Cover image for War, technology, and experience aboard the USS Monitor
War, technology, and experience aboard the USS Monitor
Mindell, David A.
Personal Author:
Publication Information:
Baltimore : Johns Hopkins University Press, [2000]

Physical Description:
x, 187 pages : illustrations, maps ; 24 cm

Format :


Call Number
Material Type
Home Location
Item Holds
VA65.M65 M55 2000 Adult Non-Fiction Non-Fiction Area

On Order



This groundbreaking history looks at how the crew of the Civil War's famous ironclad lived in & coped with the metal monster they called the "iron coffin," the origins of the idea for building an iron warship, how its construction drew upon & forced changes in contemporary manufacturing technology, & how the vessel captured the 19th-century American imagination.

Reviews 1

Choice Review

Mindell briefly examines the Monitor's battle with the CSS Virginia, its operations at Drewry's Bluff, and the vessel's importance in the development of the modern warship. He focuses on the effects that service on the new type of ship had upon sailors, on depictions of the Monitor in newspapers and literature, and on controversies concerning its design and conduct in battle. Mindell relies on the memoirs of William F. Keeler, paymaster on the Monitor, for his analysis of living conditions aboard the ship, relationships among crewmen, and experiences during battle, all of which he compares with those experienced by sailors during the age of sail and with the writings of Nathaniel Hawthorne and Herman Melville. Mindell explores public perceptions of the vessel and technological change in general. Of particular interest are Mindell's assessment of the actions of John Ericsson, who blamed Samuel Greene for the Monitor's failure to destroy the Virginia, and his explanation for the development of the "legend" of the Monitor. Mindell's thought-provoking assessments and conclusions contribute to the understanding of how institutions and societies perceive and react to new technologies. Upper-division undergraduates and above. J. C. Bradford; Texas A&M University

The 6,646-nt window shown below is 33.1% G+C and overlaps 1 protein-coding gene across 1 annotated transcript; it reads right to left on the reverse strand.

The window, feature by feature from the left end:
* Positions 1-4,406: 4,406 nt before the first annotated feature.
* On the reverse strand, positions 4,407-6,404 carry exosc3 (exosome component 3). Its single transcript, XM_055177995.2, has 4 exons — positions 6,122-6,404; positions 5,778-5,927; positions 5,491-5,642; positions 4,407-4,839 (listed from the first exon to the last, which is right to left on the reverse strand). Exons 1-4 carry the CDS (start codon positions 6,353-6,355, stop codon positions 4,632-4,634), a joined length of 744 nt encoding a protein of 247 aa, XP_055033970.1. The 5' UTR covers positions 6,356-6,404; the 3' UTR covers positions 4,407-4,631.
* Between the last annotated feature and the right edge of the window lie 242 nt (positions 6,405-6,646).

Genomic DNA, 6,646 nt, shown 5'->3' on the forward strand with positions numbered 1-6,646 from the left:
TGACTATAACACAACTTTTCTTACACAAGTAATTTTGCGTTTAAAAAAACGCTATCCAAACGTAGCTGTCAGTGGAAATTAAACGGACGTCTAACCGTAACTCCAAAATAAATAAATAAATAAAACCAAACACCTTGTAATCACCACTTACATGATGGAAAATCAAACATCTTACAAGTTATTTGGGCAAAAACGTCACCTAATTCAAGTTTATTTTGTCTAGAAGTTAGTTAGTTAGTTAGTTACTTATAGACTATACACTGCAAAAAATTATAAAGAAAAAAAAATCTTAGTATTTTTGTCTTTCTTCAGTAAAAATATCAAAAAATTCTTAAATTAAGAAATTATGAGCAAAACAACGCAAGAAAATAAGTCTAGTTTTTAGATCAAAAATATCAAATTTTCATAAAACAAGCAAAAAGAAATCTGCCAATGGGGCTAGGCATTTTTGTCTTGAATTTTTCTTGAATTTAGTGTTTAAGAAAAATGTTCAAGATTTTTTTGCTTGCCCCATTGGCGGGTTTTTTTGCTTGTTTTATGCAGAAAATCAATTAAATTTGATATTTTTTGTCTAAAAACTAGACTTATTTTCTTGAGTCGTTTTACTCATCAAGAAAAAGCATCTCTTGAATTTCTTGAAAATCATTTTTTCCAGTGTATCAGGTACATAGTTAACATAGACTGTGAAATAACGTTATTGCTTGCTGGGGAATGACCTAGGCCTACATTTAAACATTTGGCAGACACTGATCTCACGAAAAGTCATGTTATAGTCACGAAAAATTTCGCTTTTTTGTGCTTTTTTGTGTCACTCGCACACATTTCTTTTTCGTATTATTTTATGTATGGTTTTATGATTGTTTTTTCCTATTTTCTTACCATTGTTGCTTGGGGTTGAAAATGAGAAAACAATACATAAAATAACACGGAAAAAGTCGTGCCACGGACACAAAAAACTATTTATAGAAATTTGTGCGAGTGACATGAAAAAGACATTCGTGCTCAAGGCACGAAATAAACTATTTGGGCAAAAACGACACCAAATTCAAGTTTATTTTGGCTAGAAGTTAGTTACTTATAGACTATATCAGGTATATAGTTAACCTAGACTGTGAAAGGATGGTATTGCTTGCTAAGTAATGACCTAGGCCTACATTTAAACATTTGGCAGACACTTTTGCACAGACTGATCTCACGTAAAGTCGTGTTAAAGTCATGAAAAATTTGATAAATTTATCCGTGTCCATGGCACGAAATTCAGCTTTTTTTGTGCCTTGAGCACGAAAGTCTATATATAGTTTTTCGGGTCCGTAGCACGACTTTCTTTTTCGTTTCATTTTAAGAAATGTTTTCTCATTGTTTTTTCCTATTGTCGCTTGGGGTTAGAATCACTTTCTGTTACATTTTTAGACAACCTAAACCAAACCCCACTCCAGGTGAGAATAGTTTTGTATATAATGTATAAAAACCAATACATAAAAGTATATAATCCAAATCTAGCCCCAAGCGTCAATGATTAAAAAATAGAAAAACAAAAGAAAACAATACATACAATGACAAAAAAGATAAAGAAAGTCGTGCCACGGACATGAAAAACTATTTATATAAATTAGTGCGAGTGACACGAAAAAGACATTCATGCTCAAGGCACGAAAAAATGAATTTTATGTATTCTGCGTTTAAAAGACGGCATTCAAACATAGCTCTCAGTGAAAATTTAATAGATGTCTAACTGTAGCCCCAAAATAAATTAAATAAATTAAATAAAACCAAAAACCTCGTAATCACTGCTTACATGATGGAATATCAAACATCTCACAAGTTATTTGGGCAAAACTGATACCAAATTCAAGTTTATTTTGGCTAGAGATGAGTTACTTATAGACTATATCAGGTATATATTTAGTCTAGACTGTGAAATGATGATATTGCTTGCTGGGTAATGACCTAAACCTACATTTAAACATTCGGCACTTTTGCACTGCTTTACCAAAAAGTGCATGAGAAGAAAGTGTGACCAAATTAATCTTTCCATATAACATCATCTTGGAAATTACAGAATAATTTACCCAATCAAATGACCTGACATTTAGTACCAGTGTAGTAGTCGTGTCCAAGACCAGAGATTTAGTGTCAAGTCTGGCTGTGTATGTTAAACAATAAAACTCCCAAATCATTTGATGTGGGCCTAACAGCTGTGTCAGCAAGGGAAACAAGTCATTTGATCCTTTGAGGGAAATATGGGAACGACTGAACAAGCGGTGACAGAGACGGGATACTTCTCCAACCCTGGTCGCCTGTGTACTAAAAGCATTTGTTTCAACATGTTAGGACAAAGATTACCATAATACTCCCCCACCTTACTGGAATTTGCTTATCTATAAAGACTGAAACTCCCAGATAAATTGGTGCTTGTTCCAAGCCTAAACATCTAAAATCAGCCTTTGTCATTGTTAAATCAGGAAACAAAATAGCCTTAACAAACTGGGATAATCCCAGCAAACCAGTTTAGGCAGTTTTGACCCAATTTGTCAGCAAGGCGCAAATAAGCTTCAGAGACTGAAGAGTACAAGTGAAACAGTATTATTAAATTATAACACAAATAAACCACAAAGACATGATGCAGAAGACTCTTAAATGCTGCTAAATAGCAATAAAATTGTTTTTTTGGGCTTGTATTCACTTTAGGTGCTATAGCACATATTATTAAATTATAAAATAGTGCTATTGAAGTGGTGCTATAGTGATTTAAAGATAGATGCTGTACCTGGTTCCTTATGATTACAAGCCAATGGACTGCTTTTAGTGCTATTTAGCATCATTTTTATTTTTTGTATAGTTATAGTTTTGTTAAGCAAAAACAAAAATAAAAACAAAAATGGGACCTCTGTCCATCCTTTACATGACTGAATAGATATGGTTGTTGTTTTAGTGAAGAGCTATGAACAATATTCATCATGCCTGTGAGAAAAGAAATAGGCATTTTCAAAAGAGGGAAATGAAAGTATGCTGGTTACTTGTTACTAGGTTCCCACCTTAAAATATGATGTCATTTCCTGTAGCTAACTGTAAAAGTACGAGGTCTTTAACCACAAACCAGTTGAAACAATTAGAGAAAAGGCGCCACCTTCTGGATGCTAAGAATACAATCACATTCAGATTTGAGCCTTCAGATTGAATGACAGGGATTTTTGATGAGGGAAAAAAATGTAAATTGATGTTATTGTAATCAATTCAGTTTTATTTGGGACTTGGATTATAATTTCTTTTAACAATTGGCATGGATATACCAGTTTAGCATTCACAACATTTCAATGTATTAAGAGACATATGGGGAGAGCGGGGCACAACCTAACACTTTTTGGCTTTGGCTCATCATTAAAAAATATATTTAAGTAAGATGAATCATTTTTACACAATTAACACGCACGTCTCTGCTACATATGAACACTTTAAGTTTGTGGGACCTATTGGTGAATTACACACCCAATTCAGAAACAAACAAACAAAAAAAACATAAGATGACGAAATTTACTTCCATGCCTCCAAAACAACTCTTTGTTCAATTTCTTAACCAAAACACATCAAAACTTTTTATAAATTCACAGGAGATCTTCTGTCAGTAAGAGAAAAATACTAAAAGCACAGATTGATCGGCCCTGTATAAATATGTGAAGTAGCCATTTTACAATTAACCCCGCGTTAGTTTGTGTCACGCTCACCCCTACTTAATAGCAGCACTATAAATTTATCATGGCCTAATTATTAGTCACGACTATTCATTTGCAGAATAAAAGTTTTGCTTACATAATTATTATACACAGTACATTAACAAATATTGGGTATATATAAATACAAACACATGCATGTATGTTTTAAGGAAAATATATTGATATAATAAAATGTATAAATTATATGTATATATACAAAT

Table of Contents

List of Illustrationsp. viii
Preface and Acknowledgmentsp. ix
Introduction: A Strange Sort of Warfarep. 1
Chapter 1 Revising the Revolution, 1815-1861p. 11
Chapter 2 Building a Ship, Speaking Successp. 31
Chapter 3 William Keeler's Epistolary Monitorp. 51
Chapter 4 Life in the Artificial Worldp. 61
Chapter 5 The Battle of Hampton Roadsp. 70
Chapter 6 Iron Ship in a Glass Case, April-September 1862p. 87
Chapter 7 Utilitarians View the Monitor's Fight, 1862-1865p. 112
Chapter 8 Melville and the Mechanic's Warp. 123
Conclusion: Mechanical Faces of Battlep. 135
Notesp. 151
Bibliographical Essayp. 175
Indexp. 181